The diving events saw the same outcome as on the previous days in the other gender’s event: the women’s 10m synchro title went to the Brits (just like the men), while Italy clinched a 1-3 finish in the men’s 3m event with Lorenzo Marsaglia coming out on top. And after David Popovici’s big time in the swimming pool, Constantin Popovici also rocked the Foro Italico by performing two out-of-this-world dives to win the inaugural men’s high diving event.


Image Source: Clive Rose/Getty Images

For two rounds, the men’s 3m final went as one might have expected it: the most decorated diver of the field Jack Laugher led with two brilliant dives. Things started changing midway through the event when the Brit came up with a mediocre attempt while his rivals – especially the Italians who had finished second and third behind in the 1m final – produced a couple of fine dives. Soon the race turned into a ‘who-misses-less’ competition and in this regard, Lorenzo Marsiglia really stood out. The runner-up of the 1m event received marks 7.0 or higher from the judges in the first five rounds – while the others were unable to keep a certain level.

Laugher bounced back in the fourth, only to fail his attempts in the fifth and then in the sixth to finish fifth. Giovanni Tocci, third in the 1m, missed his fourth, then performed the highest scoring one in the fifth (got 36.00, followed by 91.20) but finished his campaign with another erroneous jump. However, he still got the bronze, trailed by 61 points to Marsagilia whose last dive wasn’t clean either but was still above the average. Though Laugher hit a low, Britain still claimed silver, thanks to Jordan Houlden, who was not shining but did not do bigger mistakes.

Image Source: Clive Rose/Getty Images

Despite only four pairs entered in the women’s 10m synchro, the competition offered a high-level contest. The final ranks mirrored the results of the individual event: the medallists of that competition finished in the same order. Andrea Spendolini-Sirieix, with Lois Toulson, claimed another title after taking over the lead in the third round and never looking back. Ukraine’s Sofia Lyskun, with Kseniia Bailo, challenged the Brits hard, but they had to settle for the silver again, by 4.74 points.

The Ukrainians may feel unlucky here in Rome as they finished runner-up for the fifth time and the gap between them and the actual winner (four-time from GB) was never bigger than 5 points. The bronze went to the Wassen siblings from Germany.

High Diving

Image Source: Clive Rose/Getty Images

The name Popovici has entered the history books twice in the Foro Italico this August. First by David Popovici who set a fantastic 46.86sec world record in the 100m free in the swimming meet – and now by Constantin Popovici who claimed the first-ever men’s high diving European title. 

Just like the first two rounds, the third and the fourth were also thrilling. Leader Catalin Preda of Romania carried on his momentum from the previous days to perform a fantastic dive, bagging three perfect marks while France’s Gary Hunt got two 10s and Popovici and home hero Alessandro de Rose were also close to perfection, so it was all open before the final round.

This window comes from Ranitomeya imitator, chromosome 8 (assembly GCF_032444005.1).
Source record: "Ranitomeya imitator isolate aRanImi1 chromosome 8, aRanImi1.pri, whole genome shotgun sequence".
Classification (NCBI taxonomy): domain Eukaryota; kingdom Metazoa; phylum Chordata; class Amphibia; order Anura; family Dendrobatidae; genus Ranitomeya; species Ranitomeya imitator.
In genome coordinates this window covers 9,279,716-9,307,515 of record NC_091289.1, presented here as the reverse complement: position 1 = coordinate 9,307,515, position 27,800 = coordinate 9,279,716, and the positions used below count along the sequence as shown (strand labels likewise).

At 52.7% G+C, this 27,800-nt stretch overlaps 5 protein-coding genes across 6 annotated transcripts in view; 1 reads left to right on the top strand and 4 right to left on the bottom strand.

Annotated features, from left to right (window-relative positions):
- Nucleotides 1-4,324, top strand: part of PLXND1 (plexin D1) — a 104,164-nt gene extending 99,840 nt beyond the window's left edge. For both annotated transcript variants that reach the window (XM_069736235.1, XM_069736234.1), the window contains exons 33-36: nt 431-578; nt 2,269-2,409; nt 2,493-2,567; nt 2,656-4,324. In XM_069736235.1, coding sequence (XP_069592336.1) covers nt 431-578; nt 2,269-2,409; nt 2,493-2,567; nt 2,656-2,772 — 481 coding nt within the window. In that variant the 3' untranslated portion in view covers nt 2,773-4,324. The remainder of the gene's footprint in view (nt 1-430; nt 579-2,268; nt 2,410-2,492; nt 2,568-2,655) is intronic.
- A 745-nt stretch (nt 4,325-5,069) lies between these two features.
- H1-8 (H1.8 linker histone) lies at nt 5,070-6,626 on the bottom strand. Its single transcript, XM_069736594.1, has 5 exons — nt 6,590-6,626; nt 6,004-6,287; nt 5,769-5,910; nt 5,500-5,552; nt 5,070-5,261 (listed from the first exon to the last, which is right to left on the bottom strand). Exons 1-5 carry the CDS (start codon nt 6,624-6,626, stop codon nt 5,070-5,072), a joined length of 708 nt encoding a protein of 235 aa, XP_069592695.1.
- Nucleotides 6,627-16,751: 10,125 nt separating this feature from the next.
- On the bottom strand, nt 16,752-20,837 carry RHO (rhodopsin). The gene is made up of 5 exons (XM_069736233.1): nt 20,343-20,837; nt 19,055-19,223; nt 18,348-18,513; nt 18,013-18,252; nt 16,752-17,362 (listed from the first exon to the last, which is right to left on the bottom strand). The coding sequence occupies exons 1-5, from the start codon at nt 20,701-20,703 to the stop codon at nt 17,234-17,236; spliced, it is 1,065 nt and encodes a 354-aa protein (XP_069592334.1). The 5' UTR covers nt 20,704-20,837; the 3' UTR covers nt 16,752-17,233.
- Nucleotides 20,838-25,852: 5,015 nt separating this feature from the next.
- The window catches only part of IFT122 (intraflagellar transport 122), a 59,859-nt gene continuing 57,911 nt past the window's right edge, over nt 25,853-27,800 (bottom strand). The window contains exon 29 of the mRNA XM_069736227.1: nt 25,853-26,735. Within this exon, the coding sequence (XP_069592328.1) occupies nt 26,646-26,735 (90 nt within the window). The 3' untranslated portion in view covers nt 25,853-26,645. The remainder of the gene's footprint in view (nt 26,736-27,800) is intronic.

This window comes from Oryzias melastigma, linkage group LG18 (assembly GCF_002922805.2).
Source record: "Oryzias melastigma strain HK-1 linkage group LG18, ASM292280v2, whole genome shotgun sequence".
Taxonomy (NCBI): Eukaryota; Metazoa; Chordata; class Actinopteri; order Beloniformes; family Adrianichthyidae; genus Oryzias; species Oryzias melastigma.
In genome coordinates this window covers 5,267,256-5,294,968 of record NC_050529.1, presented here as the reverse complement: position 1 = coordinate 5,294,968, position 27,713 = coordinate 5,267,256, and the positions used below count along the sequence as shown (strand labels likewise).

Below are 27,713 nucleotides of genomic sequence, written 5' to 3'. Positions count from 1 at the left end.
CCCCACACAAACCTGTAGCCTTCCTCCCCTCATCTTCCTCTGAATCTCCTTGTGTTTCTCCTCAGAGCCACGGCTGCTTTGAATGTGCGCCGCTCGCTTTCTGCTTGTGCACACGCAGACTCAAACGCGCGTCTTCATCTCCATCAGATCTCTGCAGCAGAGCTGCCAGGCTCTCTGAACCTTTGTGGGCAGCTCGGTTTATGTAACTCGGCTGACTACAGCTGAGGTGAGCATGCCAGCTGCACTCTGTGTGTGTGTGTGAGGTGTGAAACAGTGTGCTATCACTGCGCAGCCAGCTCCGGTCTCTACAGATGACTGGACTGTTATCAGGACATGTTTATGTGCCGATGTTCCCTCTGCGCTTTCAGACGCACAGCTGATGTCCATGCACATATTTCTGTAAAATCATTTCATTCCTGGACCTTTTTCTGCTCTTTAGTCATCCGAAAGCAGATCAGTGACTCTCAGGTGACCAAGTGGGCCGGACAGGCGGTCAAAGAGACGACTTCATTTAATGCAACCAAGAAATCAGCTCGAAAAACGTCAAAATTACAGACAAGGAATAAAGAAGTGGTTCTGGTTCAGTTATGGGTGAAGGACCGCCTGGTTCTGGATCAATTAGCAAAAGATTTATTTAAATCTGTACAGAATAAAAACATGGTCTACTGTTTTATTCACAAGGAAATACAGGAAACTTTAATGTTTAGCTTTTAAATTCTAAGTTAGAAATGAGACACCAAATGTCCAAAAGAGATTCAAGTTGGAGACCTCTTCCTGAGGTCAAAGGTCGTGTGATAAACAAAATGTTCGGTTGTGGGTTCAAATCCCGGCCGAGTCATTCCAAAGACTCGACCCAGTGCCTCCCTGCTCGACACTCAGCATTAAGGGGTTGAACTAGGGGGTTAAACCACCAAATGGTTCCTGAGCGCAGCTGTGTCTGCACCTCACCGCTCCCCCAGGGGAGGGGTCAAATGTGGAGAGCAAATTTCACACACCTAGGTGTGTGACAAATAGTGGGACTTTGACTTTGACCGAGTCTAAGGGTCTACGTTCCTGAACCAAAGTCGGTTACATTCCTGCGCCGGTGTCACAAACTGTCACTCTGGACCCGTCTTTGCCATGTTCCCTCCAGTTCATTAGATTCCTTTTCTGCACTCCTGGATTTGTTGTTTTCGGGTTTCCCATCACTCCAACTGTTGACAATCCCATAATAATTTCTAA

Popovici had a stratospheric 6.0DD final dive which he delivered well to get 8.0s and 8.5s and bagged an evening-high 147 points, which ultimately landed him the title. Preda’s dive was not as clean, so he ended up in second place while Hunt made a rare miss, and that sent De Rosa to the podium since the Italian had the best dive in the last round.

Open Water Swimming


Gregorio Paltrinieri and Domenico Acerenza picked up everything where they had finished in June at the FINA World Championships in Budapest when they had come 1-2 in the 10km race. The Italian pair ruled the field in the 5km which finally got underway after two days of enforced waiting because of the high winds and waves.

They had a fine contest with the French, but in the finish, they left their rivals behind and it was Paltrinieri again who touched in first. The French duel for the bronze came down to a photo finish which favoured Marc-Antoine Olivier over Logan Fontaine. Post-race, Paltrinieri said that training in Ostia for years which also included practices in the sea was definitely help on a day when the water was still wavy – Acerenza and apparently Olivier, who had been training with the Italians in recent months, also benefitted from the locally gained experience. 

In the women’s event, Sharon van Rouwendaal didn’t need any special knowledge on the course – the Dutch was superior once more and won the title for the third time in a row (Germany’s Peggy Busche achieved the triple in 1997-99-2000). Maria de Valdez came second to give Spain its best-ever finish in this event (after two bronzes in the past). The hosts also landed a medal in this event to, courtesy of Giulia Gabbrielleschi, who had been runner-up last May in Budapest and third this June at the World Championships.

In the afternoon the 25km was in the programme and the swimmers started off as scheduled. As the races went on, the wind got stronger and stronger, and the waves started getting similar in height as had been on the previous days when the athletes were not allowed to swim in the sea. However, three hours passed, and all 23 participants were out on the course, battling with the waves while making heroic efforts to hold on. But things did not look good at all and soon the first two decided to give it up. In minutes, the referees made the painful decision to stop the competition. 


News provided by the LEN Media Team.